By Women For Tomorrow's Women: A Benefit Auction For Miss Porter's School
cut fabric, six white shirts
48 by 132 in. (121.9 by 335.3 cm.)
Executed in 2016.
This work is in excellent condition overall. There is a minor undulation to the fabric and there are loose fibers along the edges of the fabric due to the artist's working method and chosen materials. There is minor wear and scattered minor handling marks visible upon close inspection, potentially inherent to the artist's chosen materials.
The lot is sold in the condition it is in at the time of sale. The condition report is provided to assist you with assessing the condition of the lot and is for guidance only. Any reference to condition in the condition report for the lot does not amount to a full description of condition. The images of the lot form part of the condition report for the lot provided by Sotheby's. Certain images of the lot provided online may not accurately reflect the actual condition of the lot. In particular, the online images may represent colours and shades which are different to the lot's actual colour and shades. The condition report for the lot may make reference to particular imperfections of the lot but you should note that the lot may have other faults not expressly referred to in the condition report for the lot or shown in the online images of the lot. The condition report may not refer to all faults, restoration, alteration or adaptation because Sotheby's is not a professional conservator or restorer but rather the condition report is a statement of opinion genuinely held by Sotheby's. For that reason, Sotheby's condition report is not an alternative to taking your own professional advice regarding the condition of the lot.
Courtesy of the artist
Jean Shin is a contemporary artist best known for her monumental installations, which transform everyday objects into works of art, expressive of identity and community. For each project, she collects multiple examples of a specific object, which later become the materials of her sculptures, installations, and videos.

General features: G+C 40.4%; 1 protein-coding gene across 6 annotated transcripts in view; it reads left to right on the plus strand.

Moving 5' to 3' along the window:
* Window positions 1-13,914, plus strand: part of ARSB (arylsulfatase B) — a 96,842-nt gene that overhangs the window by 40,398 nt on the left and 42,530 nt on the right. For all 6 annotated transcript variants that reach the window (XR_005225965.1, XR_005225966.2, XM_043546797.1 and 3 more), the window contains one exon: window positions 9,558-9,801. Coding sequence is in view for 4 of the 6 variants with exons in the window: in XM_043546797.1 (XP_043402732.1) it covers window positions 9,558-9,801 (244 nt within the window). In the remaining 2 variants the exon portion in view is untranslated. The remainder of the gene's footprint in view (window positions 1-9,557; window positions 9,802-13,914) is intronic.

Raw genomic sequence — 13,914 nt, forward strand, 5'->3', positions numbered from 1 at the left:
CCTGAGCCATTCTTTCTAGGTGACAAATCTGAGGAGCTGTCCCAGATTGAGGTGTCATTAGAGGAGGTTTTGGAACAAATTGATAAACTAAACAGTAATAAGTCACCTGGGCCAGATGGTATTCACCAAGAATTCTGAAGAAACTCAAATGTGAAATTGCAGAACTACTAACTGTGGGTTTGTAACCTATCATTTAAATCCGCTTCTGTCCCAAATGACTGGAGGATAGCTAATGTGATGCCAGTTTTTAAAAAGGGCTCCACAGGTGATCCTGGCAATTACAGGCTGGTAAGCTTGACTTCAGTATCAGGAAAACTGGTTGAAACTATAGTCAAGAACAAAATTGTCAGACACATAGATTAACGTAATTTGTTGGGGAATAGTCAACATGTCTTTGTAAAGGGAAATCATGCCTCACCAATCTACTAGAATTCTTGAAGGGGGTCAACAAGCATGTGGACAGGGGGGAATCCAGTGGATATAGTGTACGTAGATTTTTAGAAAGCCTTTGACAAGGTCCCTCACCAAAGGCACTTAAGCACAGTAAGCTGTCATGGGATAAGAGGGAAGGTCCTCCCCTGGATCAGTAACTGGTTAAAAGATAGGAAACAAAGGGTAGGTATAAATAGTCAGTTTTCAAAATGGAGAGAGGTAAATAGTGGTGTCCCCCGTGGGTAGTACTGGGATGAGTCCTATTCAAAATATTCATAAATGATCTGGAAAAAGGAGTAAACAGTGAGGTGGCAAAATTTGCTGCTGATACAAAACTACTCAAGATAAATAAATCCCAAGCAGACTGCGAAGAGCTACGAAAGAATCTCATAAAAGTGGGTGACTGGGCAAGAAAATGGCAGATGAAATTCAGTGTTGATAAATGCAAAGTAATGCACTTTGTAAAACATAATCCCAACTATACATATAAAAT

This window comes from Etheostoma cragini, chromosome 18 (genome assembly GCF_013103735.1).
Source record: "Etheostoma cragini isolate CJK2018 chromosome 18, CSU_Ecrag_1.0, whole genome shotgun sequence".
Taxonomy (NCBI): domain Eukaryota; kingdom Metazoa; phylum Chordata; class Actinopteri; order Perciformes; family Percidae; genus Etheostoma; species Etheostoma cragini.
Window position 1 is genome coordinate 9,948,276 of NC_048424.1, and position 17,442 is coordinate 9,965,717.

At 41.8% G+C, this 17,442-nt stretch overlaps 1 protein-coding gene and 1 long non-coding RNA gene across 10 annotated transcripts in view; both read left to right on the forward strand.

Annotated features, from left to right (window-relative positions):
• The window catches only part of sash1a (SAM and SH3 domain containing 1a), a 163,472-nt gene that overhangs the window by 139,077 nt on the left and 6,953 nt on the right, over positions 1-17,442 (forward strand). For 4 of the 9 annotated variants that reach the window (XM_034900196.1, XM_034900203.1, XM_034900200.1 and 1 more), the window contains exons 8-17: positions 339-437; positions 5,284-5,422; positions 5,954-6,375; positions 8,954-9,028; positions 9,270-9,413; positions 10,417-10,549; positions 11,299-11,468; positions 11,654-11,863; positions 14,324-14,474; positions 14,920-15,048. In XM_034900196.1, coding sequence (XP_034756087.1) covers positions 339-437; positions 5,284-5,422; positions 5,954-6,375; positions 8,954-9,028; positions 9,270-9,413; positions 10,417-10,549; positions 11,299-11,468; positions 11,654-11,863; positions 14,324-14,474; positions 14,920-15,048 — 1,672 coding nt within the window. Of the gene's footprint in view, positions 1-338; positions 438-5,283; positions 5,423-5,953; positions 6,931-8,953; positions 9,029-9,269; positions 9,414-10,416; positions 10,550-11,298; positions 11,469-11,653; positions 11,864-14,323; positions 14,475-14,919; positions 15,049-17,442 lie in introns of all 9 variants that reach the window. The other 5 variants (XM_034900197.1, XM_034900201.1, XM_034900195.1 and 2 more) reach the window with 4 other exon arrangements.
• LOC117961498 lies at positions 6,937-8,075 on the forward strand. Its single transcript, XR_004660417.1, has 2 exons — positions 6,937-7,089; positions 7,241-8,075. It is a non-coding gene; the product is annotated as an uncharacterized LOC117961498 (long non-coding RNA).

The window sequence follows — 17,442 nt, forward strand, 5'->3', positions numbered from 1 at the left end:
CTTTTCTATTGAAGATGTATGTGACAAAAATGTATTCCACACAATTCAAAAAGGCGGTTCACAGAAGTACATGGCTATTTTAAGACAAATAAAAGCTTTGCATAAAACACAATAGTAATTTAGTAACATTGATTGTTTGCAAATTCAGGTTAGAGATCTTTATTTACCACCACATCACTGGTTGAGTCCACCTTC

Born in Seoul, South Korea in 1971, Shin moved Maryland at the age of six. During her senior year in high school, Shin entered the Presidential Scholars Program competition and won a full scholarship to the Pratt Institute in Brooklyn, where she later received her BFA in painting and MS in Art History and Criticism. She then worked as a curatorial assistant at the Whitney Museum in New York for two years; since 1998, she has worked at the Pratt Institute as an adjunct professor.
In her work, Shin references a wide range of art historical precedents, ranging from minimalism with its repetition of forms, to feminism with its focus on craft techniques, to Arte Povera with its use of mundane and commonplace materials. Her stock of cast-off materials includes old shoes, broken umbrellas, broken ceramics, prescription pill bottles, sports trophies, and more. She then enters into a process of deconstruction, alteration, and restoration that results in monumental and unique projects.
Her work has been exhibited at museums and galleries internationally, including The Museum of Modern Art in New York City, the Calvin Klein Collection in Seoul, the DeCordova Museum and Sculpture Park, The Montclair Art Museum and the Wadsworth Atheneum Museum of Art, among others. Shin has received many large-scale commissions for permanent installations by major public agencies and city programs. Most recently, she installed “Elevated” at the MTA’s Second Avenue Subway at the 63rd Street in Manhattan.
Her work has been widely exhibited in major museums, including a 2004 solo project at MOMA, of which this piece is part. Shin has received numerous awards in recognition for her excellence, including two New York Foundation for the Arts Fellowships in Architecture and Environmental Structures (2008) and Sculpture (2003), The Korea Arts Foundation of America, Pollock-Krasner Foundation Grant, and more.
Currently, she resides and works in Brooklyn.